The very first conference I ever attended was my state conference, FAME (Florida Association for Media in Education) back in 2010. I was a brand new librarian and soaked up all the new information, ideas, and connections. It only took one conference to get me hooked. Since then, I’ve attended and presented at conferences all over North America, including ISTE, FETC, AASL, and more. But I still go back to my state conference every year, because I consider it a vital part of my profession.
Why We Need to Be Attending Our State Conference
You might be someone who’s lucky enough to have a district that funds you to go to national conferences. Or you might be in a district where you’re struggling just to get permission to leave for a few days of professional development. But wherever you’re at, it’s vital to do your best to make it to your state conference. Here’s three reasons why you should be there:
Connecting with other school librarians from your state
There is something powerful in meeting and connecting with other people in the same position in their schools as you that are only a few hours away from you. While I love all my Twitterverse and blogosphere friends, going to my state conference is kind of like a big family reunion. It’s also a great place to make those connections that can give you the courage to try out new ideas. I’ve had several of my friends from FAME come visit my makerspace so that they can see one in action. And I’ve driven over to other counties in the state to see my friends libraries and share with their districts.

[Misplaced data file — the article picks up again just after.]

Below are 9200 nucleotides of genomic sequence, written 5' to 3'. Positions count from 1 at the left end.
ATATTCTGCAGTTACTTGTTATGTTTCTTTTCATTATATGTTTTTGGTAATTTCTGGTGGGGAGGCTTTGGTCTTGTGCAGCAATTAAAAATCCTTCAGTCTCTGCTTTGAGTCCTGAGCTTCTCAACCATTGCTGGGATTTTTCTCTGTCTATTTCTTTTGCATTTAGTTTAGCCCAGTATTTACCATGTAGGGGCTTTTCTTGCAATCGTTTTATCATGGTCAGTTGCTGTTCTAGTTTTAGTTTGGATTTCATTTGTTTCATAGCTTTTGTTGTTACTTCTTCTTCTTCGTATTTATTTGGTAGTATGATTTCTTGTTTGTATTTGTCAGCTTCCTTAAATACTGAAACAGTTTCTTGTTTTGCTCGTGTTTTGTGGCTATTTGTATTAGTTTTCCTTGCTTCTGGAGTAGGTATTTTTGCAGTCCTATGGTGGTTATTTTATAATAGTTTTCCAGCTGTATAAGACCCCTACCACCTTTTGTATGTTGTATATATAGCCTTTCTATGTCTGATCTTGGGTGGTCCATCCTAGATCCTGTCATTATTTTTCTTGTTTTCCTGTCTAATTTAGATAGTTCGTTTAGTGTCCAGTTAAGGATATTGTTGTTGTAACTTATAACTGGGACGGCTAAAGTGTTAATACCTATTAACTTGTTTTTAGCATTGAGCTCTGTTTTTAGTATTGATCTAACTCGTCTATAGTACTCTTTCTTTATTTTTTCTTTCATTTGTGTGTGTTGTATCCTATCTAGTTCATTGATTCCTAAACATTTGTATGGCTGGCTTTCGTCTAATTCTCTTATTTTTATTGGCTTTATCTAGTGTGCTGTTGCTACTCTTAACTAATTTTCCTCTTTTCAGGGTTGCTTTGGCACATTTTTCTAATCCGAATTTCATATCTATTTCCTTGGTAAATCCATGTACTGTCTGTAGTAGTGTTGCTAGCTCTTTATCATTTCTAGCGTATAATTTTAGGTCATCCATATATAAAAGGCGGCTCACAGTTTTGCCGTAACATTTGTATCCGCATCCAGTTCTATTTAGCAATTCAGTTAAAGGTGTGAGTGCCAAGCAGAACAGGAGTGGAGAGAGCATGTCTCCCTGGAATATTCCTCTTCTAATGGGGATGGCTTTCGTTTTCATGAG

A space for sharing your voice
Presenting at a big conference can often seem really intimidating. State conferences give you a safe place to share your voice. A poster session or idea-sharing session can be a great way to get your feet wet and try out presenting. There’s also often focus groups or committees where you can share your ideas and have an impact on your organization.
Getting equipped with resources for advocacy
While national advocacy for school libraries is definitely critical, a lot of very important advocacy happens at the state level. At your state conference, you can keep up to date with the legislation that will directly affect your school. And you can get equipped with the tools and resources that you need to advocate at the local level. At this year’s conference, I learned more about our Florida Power Library program and what a great advocacy tool it can be.
Do you attend your state library conference? How has it impacted you professionally?